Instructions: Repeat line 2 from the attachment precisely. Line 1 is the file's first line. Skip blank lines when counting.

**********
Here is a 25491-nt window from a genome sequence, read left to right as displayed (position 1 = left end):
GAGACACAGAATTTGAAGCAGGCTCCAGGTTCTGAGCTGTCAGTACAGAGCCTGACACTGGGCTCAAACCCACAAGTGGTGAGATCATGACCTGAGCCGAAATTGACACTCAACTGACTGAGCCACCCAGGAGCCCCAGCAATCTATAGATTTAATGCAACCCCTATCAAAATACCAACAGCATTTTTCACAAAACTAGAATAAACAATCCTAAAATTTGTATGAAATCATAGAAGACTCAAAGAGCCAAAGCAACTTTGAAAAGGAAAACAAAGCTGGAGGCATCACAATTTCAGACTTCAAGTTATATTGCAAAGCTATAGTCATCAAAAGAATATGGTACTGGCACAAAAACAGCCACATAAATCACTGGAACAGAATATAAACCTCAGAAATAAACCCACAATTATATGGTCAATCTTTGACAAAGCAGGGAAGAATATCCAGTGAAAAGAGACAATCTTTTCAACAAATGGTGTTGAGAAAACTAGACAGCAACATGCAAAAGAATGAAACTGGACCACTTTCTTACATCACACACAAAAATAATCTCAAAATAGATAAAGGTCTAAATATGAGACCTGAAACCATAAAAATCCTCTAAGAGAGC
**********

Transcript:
GAGACACAGAATTTGAAGCAGGCTCCAGGTTCTGAGCTGTCAGTACAGAGCCTGACACTGGGCTCAAACCCACAAGTGGTGAGATCATGACCTGAGCCGAAATTGACACTCAACTGACTGAGCCACCCAGGAGCCCCAGCAATCTATAGATTTAATGCAACCCCTATCAAAATACCAACAGCATTTTTCACAAAACTAGAATAAACAATCCTAAAATTTGTATGAAATCATAGAAGACTCAAAGAGCCAAAGCAACTTTGAAAAGGAAAACAAAGCTGGAGGCATCACAATTTCAGACTTCAAGTTATATTGCAAAGCTATAGTCATCAAAAGAATATGGTACTGGCACAAAAACAGCCACATAAATCACTGGAACAGAATATAAACCTCAGAAATAAACCCACAATTATATGGTCAATCTTTGACAAAGCAGGGAAGAATATCCAGTGAAAAGAGACAATCTTTTCAACAAATGGTGTTGAGAAAACTAGACAGCAACATGCAAAAGAATGAAACTGGACCACTTTCTTACATCACACACAAAAATAATCTCAAAATAGATAAAGGTCTAAATATGAGACCTGAAACCATAAAAATCCTCTAAGAGAGC